I began rehabilitating wildlife 18 years ago when I had trees cut down that contained a nest with three tiny tree squirrels. In spite of what I did, they grew healthy and strong and after release they raised several litters of their own. Subsequently I worked at getting my own permit and continuing my education on wildlife care. I have had my own permit for several years and I primarily work with small mammals. I am a 501 (c) 3 organization and have both federal and state tax exemptions. My website can be found at www.squirrelmender.com. Last year I took in almost 300 animals.
I have completed most of the IWRC education classes as well as attend their annual conferences. At a member of NWRA I have volunteered to set up their mammal sessions for their annual symposium and have been a moderator for several years. I have presented several times and will be presenting at 2013 symposium.
I have a firm commitment to CCWR as I strongly believe that wildlife rehabilitation is a profession and not a hobby (as many see it) and the need for a committed voice to the public is necessary. I have been impressed with the growth and accomplishments of our state group and their support of the rehabilitator as a liaison with DFW.
As a small, home-based rehabilitator, I understand the pressing needs of the individual; as a member of the CCWR board previously, I have spent time talking to individuals and facilities to get to know them, their concerns, and the best way to represent them as a whole.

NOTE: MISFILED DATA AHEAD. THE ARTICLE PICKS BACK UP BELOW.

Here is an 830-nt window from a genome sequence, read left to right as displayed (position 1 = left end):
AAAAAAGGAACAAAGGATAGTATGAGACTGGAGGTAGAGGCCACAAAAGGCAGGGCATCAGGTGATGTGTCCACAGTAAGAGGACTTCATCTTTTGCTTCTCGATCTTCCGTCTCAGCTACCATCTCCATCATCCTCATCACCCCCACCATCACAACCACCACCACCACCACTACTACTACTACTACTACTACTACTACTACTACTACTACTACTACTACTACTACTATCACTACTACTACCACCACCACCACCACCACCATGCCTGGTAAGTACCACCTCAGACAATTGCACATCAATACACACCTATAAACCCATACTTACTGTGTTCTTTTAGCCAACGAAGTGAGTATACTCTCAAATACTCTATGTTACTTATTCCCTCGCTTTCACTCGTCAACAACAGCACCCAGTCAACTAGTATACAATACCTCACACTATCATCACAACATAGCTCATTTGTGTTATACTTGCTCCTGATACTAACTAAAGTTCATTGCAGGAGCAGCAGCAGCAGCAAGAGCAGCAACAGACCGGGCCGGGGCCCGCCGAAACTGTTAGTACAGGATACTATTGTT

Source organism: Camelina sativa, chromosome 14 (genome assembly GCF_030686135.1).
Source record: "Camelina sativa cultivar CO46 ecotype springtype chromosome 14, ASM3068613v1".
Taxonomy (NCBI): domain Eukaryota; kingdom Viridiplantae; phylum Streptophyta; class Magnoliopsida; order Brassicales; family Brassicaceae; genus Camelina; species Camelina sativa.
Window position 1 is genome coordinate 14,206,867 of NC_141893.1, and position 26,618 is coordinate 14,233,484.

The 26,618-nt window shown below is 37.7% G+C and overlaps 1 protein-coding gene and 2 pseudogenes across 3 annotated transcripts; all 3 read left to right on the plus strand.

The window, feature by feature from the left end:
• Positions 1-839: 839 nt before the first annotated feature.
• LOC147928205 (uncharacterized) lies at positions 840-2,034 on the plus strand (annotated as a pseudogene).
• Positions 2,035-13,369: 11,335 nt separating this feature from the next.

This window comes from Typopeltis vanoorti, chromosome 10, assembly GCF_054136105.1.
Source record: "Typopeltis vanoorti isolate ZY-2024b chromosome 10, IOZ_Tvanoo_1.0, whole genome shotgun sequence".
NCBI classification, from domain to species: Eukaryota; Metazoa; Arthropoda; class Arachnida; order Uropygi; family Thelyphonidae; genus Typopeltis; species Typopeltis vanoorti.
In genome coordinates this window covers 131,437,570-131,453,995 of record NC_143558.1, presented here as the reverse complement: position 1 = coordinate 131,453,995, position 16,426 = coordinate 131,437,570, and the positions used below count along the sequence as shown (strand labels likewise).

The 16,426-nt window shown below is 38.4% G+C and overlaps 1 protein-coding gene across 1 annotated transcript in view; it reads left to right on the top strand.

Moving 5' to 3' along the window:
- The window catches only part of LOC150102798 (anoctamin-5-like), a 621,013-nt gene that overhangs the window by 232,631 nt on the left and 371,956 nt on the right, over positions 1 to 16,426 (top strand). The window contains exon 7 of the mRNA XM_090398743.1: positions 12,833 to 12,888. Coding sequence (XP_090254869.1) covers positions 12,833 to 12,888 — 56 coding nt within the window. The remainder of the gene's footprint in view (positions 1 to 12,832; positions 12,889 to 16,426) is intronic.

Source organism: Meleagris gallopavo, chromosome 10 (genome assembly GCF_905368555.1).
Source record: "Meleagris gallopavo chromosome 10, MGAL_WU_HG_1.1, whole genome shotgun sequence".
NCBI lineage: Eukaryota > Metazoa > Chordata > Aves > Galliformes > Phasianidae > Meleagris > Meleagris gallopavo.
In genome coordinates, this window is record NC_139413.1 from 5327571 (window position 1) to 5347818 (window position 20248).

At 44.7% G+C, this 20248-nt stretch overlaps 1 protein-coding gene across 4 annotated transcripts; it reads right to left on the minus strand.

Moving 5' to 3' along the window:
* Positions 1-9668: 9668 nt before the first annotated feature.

I founded the Conejo Free Clinic in 1976 which provided legal and medical services to those who had no access to such services. I worked as executive director of that organization until my retirement at the end of 2008. I always have felt the need to speak for all of the voiceless, whether they are homeless, people in need, or our native wildlife. I sincerely thank the dedicated wildlife rehabilitators in California for the opportunity and honor of serving on the CCWR board.
Members at Large
Veronica Bowers is the director and founder of Native Songbird Care and Conservation, located in Sebastopol. NSCC is a wildlife rehabilitation facility devoted exclusively to the care of native passerines. At NSCC, she is responsible for providing care to over 600 songbirds each year, recruiting and training her volunteers, raising funds to cover her operating costs, responding to approximately 3000 calls annually from the public, and providing field rescue and transport of birds to her facility.
Veronica is devoted passerines and teaching others about them. She is committed to improving standard of care for passerines in wildlife rehabilitation and teaches songbird rehabilitation classes around the country. She presents educational outreach programs to community groups in her local area and serves as a docent with environmental groups teaching children and adults about wildlife and native habitats.
Veronica enjoys the educational opportunities and resource sharing offered through the CCWR. She deeply values the networking opportunities with other rehabilitators throughout the state. As a home-based wildlife rehabilitator, she feels especially fortunate that we have such a strong state organization that does so much to provide these resources and make them readily available to all of us. As a member of the CCWR board, Veronica wishes to focus her energy on representing our members and California’s wildlife through her efforts on the Membership and Advocacy Committees.
Dr. Shannon Riggs DVM
Pacific Wildlife Care